November 19, 2010
Delilah, PJ Harvey, and Samson Agonistes
Delilah, to be sure, has traditionally been considered a notorious woman; but as she tells us in John Milton's Samson Agonistes, “Fame if not double-faced is double-mouthed, / And with contrary blast proclaims most deeds” (971-2). Indeed, her name still appears now and again in popular music (many examples are terrible; see, most recently, "Hey There Delilah" by the Plain White T’s; as a music lover, it pains me to even bring this song up), where, she is associated with adultery, betrayal, and all-around immorality. She has become a loaded symbol, but she has also become a bit of a cliché.
Delilah’s currency popular culture isn't entirely disappointing. PJ Harvey’s 1992 debut Dry features a song called “Hair,” in which Harvey assumes the voice of Delilah. In "Hair," Delilah's initial fetish for Samson’s hair soon turns diabolical and domineering (at least in the eyes of the man): “Samson the strength that's in your arms / Oh to be your stunning bride / Samson your hair glistening like sun / Oh would that it were mine / Samson your hair that's in my hands / I'll keep it safe you're mine / He said, ‘Wait! Wait! Delilah my babe, / you lied in my face, / you cut off my hair, / you lied in my bed.’” Harvey’s main point of interest is in sexual politics: Delilah’s subversive cunning is the true source of power, while Samson’s divine potency is shown to be quite fragile. In the final lines, she dictates and redefines the terms of their relationship: “Samson you'll stay with your ’Lilah / I hold you in my hands your hairy strength. / My man, my man.” Delilah’s sexual satisfaction turns out to be her great weapon of domination; consequently, Samson has become her possession.
Milton’s poetic tragedy, Samson Agonistes, sets things up somewhat differently. Delilah emerges at the centre of this narrative, but we only meet her after the notorious betrayal has already taken place. Samson’s pathetic status as a blind prisoner makes her visit all the more troubling. In addition, Milton has twisted the story such that Delilah is not merely Samson’s mistress; rather she is his wife. Her actions are therefore even more dispicable. Recalling Satan’s epic movements in Paradise Lost, Delilah enters the poem described “Like a stately ship,” brave and richly “bedecked,” resembling the whore of Babylon (710-20). However, Delilah's infidelity has less to do with sex than it does with religion.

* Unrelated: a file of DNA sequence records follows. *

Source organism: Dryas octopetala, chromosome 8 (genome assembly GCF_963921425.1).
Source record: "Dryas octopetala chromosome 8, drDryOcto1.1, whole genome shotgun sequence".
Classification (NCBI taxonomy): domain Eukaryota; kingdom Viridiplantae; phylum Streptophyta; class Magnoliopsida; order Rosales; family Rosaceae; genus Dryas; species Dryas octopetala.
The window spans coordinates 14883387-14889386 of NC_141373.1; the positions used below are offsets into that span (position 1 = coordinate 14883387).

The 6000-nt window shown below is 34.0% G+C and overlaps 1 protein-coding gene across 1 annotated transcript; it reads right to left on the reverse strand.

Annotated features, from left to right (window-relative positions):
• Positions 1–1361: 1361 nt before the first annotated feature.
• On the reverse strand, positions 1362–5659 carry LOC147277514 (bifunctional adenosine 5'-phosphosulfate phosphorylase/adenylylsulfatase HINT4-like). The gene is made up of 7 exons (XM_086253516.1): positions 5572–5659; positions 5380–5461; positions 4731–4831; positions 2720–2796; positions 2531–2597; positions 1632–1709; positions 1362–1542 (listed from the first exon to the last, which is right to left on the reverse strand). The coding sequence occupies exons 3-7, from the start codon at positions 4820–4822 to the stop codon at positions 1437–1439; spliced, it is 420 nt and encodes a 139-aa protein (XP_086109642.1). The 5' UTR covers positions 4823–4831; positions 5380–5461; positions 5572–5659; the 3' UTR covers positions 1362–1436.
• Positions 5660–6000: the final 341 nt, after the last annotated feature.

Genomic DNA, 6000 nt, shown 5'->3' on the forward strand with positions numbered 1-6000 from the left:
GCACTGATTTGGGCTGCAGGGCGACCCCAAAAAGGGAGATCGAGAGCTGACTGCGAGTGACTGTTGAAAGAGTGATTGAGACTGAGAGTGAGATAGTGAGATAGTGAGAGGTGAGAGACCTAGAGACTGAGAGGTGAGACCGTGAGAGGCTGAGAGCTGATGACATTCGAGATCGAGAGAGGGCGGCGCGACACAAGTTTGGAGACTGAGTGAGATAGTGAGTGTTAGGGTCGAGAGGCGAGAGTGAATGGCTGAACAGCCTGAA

Delilah's final excuse for divulging Samson's secret rests on the contraints of her Philistine religion: she was “Adjured by all the bonds of civil duty / And of religion” (853-4). Again appeal to her own weakness, she asks, “what had I / To oppose against such powerful arguments” (861-2). This defense seems like it would have been especially relevant for readers in Milton’s time. One could easily see puritan Dissenters making the same excuse (that is, religious coercion) for their having participated in state-required Anglican worship: Delilah resigns herself to the fact that “to the public good / Private respects must yield” (867-8). Milton would, of course, reject such logic. Indeed, by his divinely inspired martyrdom, Samson eventually proves that “private respects” do not simply die away when they are outwardly repressed.
Samson is guilty of having been “uxurious”: his over-love for Delilah, his wife, has resulted in his own subjection. With the sensuous rhetoric that ensues, it is not difficult to see how Samson was swayed to give up his secret. Though it may be “feigned remorse,” Delilah’s speech encourages our sympathy and Samson appears unreasonable. That is, until Delilah misogynistically reconfigures her own weakness as “incident to all our sex” and immediately suggests that Samson’s own error “show’dst me first the way” by mistakenly entrusting his secret to “woman’s frailty” (775-83). Furthermore, Delilah explains, “I saw thee mutable / Of fancy, feared lest one day thou wouldst leave me . . . No better way [to endear thee] I saw than by importuning / To learn thy secrets, get into my power / Thy key of strength and safety” (794-99). Here, it seems, PJ Harvey’s Delilah is not too far off Milton’s mark. Her reasoning resonates with Eve’s considerations just after eating the forbidden fruit: she is tempted toward sexual mastery over her partner by withholding a powerful secret.
Indeed, Delilah’s final words bring us back, once again, to her currency within contemporary popular culture, where she has become a symbol for subversive feminity, rather than a national hero:
My name [. . .]
To all posterity may stand defamed,
With malediction mentioned, and the blot
Of falsehood most unconjugal traduced.
But in my country where I most desire,
[. . .]I shall be named among the famousest
Of women, sung at solemn festivals,
Living and dead recorded, who to save
Her country from a fierce destroyer, chose
Above the faith of wedlock-bands [. . .] (975-986)